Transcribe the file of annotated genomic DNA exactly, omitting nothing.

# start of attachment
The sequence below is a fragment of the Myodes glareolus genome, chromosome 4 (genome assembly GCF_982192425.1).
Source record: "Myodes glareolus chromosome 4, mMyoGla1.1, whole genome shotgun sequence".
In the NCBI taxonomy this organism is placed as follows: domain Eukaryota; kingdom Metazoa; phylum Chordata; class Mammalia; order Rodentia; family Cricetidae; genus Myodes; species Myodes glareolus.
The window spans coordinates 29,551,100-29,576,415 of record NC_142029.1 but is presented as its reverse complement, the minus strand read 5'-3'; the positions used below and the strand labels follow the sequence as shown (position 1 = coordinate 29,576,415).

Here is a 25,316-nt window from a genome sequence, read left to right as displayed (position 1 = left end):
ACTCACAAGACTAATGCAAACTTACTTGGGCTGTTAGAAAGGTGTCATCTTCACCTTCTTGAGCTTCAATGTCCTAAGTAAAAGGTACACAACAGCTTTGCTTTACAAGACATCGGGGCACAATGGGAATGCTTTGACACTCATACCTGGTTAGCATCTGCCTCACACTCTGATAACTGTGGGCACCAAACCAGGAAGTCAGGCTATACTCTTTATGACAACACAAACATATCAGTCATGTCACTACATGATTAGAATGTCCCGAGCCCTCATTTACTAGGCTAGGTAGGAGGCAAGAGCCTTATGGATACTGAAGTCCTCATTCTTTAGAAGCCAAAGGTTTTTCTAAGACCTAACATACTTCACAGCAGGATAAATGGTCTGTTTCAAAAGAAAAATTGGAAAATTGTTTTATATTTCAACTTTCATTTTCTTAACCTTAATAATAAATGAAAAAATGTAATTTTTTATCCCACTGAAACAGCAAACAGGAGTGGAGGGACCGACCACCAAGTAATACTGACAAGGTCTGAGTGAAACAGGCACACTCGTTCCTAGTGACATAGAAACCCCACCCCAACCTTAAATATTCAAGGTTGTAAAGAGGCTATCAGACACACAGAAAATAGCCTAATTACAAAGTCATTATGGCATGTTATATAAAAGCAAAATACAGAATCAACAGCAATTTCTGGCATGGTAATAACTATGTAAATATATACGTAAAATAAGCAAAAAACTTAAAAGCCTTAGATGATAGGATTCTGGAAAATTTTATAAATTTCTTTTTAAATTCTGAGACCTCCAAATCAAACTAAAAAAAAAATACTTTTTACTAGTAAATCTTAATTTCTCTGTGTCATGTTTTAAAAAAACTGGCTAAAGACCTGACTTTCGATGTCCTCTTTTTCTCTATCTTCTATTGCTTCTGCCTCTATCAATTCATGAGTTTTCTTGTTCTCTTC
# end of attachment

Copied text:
The sequence below is a fragment of the Myodes glareolus genome, chromosome 4 (genome assembly GCF_982192425.1).
Source record: "Myodes glareolus chromosome 4, mMyoGla1.1, whole genome shotgun sequence".
In the NCBI taxonomy this organism is placed as follows: domain Eukaryota; kingdom Metazoa; phylum Chordata; class Mammalia; order Rodentia; family Cricetidae; genus Myodes; species Myodes glareolus.
The window spans coordinates 29,551,100-29,576,415 of record NC_142029.1 but is presented as its reverse complement, the minus strand read 5'-3'; the positions used below and the strand labels follow the sequence as shown (position 1 = coordinate 29,576,415).

Here is a 25,316-nt window from a genome sequence, read left to right as displayed (position 1 = left end):
ACTCACAAGACTAATGCAAACTTACTTGGGCTGTTAGAAAGGTGTCATCTTCACCTTCTTGAGCTTCAATGTCCTAAGTAAAAGGTACACAACAGCTTTGCTTTACAAGACATCGGGGCACAATGGGAATGCTTTGACACTCATACCTGGTTAGCATCTGCCTCACACTCTGATAACTGTGGGCACCAAACCAGGAAGTCAGGCTATACTCTTTATGACAACACAAACATATCAGTCATGTCACTACATGATTAGAATGTCCCGAGCCCTCATTTACTAGGCTAGGTAGGAGGCAAGAGCCTTATGGATACTGAAGTCCTCATTCTTTAGAAGCCAAAGGTTTTTCTAAGACCTAACATACTTCACAGCAGGATAAATGGTCTGTTTCAAAAGAAAAATTGGAAAATTGTTTTATATTTCAACTTTCATTTTCTTAACCTTAATAATAAATGAAAAAATGTAATTTTTTATCCCACTGAAACAGCAAACAGGAGTGGAGGGACCGACCACCAAGTAATACTGACAAGGTCTGAGTGAAACAGGCACACTCGTTCCTAGTGACATAGAAACCCCACCCCAACCTTAAATATTCAAGGTTGTAAAGAGGCTATCAGACACACAGAAAATAGCCTAATTACAAAGTCATTATGGCATGTTATATAAAAGCAAAATACAGAATCAACAGCAATTTCTGGCATGGTAATAACTATGTAAATATATACGTAAAATAAGCAAAAAACTTAAAAGCCTTAGATGATAGGATTCTGGAAAATTTTATAAATTTCTTTTTAAATTCTGAGACCTCCAAATCAAACTAAAAAAAAAATACTTTTTACTAGTAAATCTTAATTTCTCTGTGTCATGTTTTAAAAAAACTGGCTAAAGACCTGACTTTCGATGTCCTCTTTTTCTCTATCTTCTATTGCTTCTGCCTCTATCAATTCATGAGTTTTCTTGTTCTCTTC